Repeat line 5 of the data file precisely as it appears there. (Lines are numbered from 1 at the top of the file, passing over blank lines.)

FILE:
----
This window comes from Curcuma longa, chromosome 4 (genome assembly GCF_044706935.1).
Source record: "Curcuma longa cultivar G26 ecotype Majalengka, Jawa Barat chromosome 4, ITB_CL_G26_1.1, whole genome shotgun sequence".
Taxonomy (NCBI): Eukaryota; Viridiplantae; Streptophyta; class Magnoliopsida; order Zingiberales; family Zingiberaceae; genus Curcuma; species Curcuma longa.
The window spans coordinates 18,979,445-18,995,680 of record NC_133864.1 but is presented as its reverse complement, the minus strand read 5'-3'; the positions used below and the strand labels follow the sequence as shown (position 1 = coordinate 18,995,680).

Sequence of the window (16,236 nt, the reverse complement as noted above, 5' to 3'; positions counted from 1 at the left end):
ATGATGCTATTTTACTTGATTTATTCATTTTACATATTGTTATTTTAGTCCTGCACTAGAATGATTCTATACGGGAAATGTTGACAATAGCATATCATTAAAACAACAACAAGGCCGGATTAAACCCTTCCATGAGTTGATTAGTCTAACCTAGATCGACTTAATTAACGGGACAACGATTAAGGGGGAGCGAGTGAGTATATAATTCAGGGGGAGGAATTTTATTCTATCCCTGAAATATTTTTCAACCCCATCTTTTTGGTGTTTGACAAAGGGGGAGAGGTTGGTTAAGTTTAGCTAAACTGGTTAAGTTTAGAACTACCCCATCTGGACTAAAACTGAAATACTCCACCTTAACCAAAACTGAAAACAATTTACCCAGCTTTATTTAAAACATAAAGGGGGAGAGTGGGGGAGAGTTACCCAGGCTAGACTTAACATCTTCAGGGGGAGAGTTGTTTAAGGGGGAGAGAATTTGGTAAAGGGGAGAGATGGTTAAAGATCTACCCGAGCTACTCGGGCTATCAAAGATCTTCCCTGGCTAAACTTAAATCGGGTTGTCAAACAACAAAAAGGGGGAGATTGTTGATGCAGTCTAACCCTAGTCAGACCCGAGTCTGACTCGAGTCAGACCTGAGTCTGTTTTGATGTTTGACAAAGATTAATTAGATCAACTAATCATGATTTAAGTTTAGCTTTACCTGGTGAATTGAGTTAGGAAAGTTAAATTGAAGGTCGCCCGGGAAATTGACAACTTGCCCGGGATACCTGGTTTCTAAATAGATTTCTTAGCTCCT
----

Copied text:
Sequence of the window (16,236 nt, the reverse complement as noted above, 5' to 3'; positions counted from 1 at the left end):